Jodi Ross, Westford Town Manager. WESTFORDCAT FILE PHOTO

Budget Woes Hit Home for School Committee; (VIDEO INCLUDED)

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From left, Megan A. Eckroth and Alicia D. Mallon listen to Gloria K. Miller as School Committee candidates this spring. All three now sit on the School Committee. FILE PHOTO BY JOYCE PELLINO CRANE

From left, Megan A. Eckroth, Alicia D. Mallon, and Gloria K. Miller as School Committee candidates last spring. All three now sit on the School Committee. FILE PHOTO BY JOYCE PELLINO CRANE

Faced with lower projected revenues in coming months, Town Manager Jodi Ross is estimating only a 1.5 percent increase for the School Department’s fiscal 2019 budget.

As compared to the current fiscal year’s budget of $56 million, which rose 2.5 percent over the previous year, the coming fiscal year’s allotment is recommended at $57.9 million.

The fiscal reality raised questions among School Committee members who worked tirelessly last spring to garner enough votes to pass a $1.6 million override of Proposition 2 ½.  The money is earmarked to boost teachers salaries to make them commensurate with comparable communities. (Scroll past the video to continue reading.)

The property tax hike will be divided over three years for a budgetary  increase of $530,000 per year.

With the override allotment, the School Department will receive a 2.43 percent increase for the year that begins July 1.

School Committee member Megan Eckroth raised the first question to Ross who made a budget presentation on Dec. 4.

“So that number represents a 2.43 increase, which is part general fund and part what came out of the override?” Eckroth said. “So my understanding as a voter…is I thought that was a separate bucket.”

Eckroth said she believed the override amount would not be part of the school budget’s general fund.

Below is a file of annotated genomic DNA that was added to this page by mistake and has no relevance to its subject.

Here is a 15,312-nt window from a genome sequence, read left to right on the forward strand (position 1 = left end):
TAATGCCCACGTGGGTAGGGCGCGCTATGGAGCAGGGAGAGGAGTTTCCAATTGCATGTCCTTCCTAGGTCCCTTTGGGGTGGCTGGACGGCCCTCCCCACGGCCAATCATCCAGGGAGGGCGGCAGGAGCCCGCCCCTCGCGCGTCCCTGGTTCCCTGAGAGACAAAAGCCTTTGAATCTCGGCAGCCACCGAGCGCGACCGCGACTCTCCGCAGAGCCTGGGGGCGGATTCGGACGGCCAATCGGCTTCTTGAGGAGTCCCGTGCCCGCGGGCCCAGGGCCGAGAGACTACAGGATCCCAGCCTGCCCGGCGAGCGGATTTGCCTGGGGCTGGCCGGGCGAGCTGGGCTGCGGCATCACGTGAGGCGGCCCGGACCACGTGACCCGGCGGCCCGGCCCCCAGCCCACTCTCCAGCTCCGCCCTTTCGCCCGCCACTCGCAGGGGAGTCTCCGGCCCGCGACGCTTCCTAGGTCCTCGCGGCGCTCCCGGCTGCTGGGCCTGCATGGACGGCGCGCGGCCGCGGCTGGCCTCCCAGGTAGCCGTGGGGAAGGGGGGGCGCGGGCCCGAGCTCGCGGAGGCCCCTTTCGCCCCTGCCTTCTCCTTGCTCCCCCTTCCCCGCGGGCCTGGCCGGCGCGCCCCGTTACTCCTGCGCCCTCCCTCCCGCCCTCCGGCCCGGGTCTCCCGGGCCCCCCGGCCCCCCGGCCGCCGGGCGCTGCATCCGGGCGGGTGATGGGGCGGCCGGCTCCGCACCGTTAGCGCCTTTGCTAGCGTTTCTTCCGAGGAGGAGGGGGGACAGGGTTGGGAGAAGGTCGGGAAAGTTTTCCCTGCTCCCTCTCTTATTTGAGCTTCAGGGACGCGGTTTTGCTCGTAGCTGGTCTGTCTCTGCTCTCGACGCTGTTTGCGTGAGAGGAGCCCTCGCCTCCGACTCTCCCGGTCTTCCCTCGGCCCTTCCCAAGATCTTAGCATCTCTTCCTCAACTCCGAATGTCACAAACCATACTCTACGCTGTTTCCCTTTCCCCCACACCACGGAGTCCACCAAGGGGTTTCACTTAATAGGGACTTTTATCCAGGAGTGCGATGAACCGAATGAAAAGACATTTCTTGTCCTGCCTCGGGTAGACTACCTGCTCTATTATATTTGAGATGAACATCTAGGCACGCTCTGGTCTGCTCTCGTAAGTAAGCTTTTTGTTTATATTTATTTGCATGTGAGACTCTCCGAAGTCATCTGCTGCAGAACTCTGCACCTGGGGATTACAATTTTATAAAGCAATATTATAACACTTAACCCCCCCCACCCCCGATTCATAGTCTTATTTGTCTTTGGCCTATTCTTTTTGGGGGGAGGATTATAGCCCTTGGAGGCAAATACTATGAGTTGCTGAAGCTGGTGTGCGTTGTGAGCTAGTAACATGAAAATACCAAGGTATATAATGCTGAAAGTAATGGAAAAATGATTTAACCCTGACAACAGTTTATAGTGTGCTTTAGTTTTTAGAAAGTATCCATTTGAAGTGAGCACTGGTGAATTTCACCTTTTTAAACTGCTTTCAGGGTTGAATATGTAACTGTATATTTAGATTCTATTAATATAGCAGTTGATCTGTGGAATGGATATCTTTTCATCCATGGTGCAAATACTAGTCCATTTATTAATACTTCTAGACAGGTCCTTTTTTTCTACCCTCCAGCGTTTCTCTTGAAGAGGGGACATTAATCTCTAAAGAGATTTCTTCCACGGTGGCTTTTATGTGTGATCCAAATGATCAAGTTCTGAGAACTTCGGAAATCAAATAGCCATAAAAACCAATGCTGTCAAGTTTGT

“So why is that counting as a large portion of the increase from the town general fund increase,” she said.

Ross said the override funds are part of the School Department’s budget.

“That is part of your budget whether it came from the override or some other method,” she said.

But Eckroth was not satisfied.

“My understanding is that we voted as a town to bring the teachers salaries to a certain level to be in line with other towns and that that was specifically earmarked for that purpose, and so even though it was part of the budget it looks a little bit on the monetary side like we’re now being penalized for other things,” she said.

To which Ross said, “no one is penalizing you…there’s only so much extra revenue that comes in every year…I oversee the health insurance for the town. With those numbers we have to allocate to health insurance that’s a huge chunk out of the budget right off the top.”

But School Committee member Alicia Mallon also expressed concerns.

“…I guarantee you when we go to Town Meeting you’re going to have a room full of people who are going to say ‘why did we pass that override if the school budget is then this percent…and I’m not saying they’re right. I’m saying that’s going to be a question,” Mallon said.

Ross was unmoved.

“Obviously Town Meeting has a choice of where they want to reduce the budget,” Ross said. “I go line item by line item and only put forth what is truly required to run the town. And if the voters decide they want to close the library or they want to not hire new firefighters or police, or they want to close the Recreation Department, they have the choice to do that.”